The Brazos Theological Commentary on the Bible enlists leading theologians to read and interpret scripture creedally for the twenty-first century, just as the church fathers, the Reformers, and other orthodox Christians did for their times and places. Exodus, like each commentary in the series, is designed to serve the church and demonstrate the continuing intellectual and practical viability of theological interpretation of the Bible. Praise for Exodus in the Brazos Theological Commentary on the Bible
"Thomas Aquinas left us no commentary on Exodus. But Thomas Joseph White succeeds in giving us a sense of what one from his hand might look like today."
--Bruce D. Marshall, Perkins School of Theology, Southern Methodist University "White's reading of Exodus tackles head-on the peculiarly modern conceit that all that stands between the reader of scripture and wise reading is a lack of knowledge--a deficiency of information. Surely, say White and the Catholic tradition to which he hereby contributes, as readers we typically lack the moral formation to see clearly the text and its truths. As such, we take a journey in tandem with the Israelites: from darkness to light and from slavery in Egypt to life-giving service (and understanding) under God's law. Drawing deeply on the fourfold sense of scripture in dialogue with Aquinas and many other serious theological voices, this commentary will strengthen and challenge all readers in pursuit of the God to whom the book of Exodus bears witness."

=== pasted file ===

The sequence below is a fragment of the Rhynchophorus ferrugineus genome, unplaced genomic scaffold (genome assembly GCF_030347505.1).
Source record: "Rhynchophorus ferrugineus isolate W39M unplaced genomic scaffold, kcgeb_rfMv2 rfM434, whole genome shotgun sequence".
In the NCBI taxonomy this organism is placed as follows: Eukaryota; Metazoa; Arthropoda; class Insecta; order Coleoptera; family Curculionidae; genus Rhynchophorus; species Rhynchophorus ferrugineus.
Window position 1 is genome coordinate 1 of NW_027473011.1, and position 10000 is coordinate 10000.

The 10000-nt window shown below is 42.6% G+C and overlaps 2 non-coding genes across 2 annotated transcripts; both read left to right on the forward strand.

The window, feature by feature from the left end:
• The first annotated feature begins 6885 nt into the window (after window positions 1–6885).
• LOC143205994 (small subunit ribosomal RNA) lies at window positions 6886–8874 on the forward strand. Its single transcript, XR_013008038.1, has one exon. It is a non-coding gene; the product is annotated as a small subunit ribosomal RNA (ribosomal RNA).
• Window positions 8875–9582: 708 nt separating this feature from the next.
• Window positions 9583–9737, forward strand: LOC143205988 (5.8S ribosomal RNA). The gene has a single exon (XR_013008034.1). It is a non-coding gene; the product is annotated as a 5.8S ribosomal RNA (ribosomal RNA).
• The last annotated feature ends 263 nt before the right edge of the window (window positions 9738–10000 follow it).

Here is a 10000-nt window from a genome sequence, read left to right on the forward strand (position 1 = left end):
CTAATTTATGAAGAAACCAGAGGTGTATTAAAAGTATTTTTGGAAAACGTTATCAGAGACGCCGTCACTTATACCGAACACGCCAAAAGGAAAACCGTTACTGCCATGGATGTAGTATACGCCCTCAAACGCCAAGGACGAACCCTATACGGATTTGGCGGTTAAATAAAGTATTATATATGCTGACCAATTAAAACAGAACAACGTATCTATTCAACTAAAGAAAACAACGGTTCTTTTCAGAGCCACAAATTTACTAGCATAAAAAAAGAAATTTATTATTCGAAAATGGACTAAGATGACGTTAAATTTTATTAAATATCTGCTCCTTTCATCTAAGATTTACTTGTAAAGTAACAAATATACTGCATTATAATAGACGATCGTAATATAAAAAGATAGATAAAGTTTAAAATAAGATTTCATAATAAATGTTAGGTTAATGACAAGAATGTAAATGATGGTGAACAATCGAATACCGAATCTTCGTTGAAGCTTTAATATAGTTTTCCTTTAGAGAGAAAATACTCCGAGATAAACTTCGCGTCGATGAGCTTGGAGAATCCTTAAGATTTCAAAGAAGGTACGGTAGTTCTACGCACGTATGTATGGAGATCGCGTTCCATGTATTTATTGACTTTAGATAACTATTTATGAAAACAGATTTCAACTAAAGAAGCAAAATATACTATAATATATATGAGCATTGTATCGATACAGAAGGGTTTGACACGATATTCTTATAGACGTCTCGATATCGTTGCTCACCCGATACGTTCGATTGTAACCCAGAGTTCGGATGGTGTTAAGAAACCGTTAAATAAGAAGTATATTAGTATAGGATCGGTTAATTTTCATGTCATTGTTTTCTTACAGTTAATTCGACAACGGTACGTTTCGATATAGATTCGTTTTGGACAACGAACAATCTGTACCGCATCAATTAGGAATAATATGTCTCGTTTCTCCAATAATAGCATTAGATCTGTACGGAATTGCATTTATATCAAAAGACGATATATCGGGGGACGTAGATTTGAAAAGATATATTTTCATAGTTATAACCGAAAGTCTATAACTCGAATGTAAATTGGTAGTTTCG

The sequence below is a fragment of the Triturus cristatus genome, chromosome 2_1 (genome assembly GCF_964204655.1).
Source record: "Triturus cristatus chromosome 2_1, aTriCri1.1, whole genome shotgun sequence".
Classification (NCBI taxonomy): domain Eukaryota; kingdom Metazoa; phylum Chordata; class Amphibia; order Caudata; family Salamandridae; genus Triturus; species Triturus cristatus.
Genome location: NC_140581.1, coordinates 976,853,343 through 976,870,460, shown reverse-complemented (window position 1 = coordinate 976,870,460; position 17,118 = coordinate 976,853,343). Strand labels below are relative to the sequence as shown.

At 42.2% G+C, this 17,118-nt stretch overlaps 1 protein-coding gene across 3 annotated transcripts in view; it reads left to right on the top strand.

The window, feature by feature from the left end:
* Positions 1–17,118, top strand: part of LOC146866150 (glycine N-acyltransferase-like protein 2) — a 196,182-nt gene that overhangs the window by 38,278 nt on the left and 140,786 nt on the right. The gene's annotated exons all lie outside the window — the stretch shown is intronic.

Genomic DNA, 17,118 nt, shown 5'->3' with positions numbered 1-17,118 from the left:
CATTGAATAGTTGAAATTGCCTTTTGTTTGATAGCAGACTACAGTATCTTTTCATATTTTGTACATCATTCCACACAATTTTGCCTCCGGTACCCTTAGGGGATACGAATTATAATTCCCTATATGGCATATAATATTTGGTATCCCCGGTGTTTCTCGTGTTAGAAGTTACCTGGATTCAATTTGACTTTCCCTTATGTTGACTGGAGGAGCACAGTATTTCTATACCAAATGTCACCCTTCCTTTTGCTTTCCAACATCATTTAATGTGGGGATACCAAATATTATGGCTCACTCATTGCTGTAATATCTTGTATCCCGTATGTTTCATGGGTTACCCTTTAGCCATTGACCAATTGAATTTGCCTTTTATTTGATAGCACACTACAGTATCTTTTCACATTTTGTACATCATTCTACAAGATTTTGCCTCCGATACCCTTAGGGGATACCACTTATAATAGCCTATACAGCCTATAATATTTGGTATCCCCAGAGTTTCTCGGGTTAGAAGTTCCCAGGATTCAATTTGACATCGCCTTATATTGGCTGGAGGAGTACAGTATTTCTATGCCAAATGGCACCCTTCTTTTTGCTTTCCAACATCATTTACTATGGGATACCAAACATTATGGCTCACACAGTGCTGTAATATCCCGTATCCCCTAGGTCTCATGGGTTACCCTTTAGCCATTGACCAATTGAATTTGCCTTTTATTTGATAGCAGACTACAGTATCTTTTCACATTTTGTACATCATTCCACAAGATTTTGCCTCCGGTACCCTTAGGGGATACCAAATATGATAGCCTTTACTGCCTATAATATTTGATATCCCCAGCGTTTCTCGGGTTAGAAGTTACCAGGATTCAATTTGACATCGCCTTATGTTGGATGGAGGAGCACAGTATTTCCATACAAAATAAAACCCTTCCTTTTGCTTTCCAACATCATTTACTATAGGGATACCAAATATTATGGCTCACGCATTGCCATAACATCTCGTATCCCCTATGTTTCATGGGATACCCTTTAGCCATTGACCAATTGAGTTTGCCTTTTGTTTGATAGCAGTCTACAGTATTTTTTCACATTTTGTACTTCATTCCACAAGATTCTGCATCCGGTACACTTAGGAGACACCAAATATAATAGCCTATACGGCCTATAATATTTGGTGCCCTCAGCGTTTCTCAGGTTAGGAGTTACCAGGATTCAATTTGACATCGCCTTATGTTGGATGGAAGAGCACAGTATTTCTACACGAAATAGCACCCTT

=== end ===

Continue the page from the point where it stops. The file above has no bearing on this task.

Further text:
--Richard S. Briggs, Cranmer Hall, St. John's College, Durham University "In his introduction to this extraordinary commentary and reflection on Exodus, Fr. Thomas Joseph White, OP, writes that 'the classical Catholic approach to the moral law on Exodus is in many ways convergent with Judaism.' Thus I can now better understand why Maimonides (who so greatly influenced Thomas Aquinas, Fr. White's auctoritas) taught that Jews like me may learn Torah with Christians like Fr. White, who accept the Torah as divine revelation. In addition to that theological commonality (with differences to be sure), I very much identify with Fr. White's philosophically informed way of reading the Torah."
--Rabbi David Novak, University of Toronto General editor: R. R. Reno (editor, First Things)
Series editors: Robert W. Jenson (Center of Theological Inquiry)
Robert Louis Wilken (University of Virginia)
Ephraim Radner (Wycliffe College, University of Toronto)
Michael Root (Catholic University of America)
George Sumner (Episcopal Diocese of Dallas)show more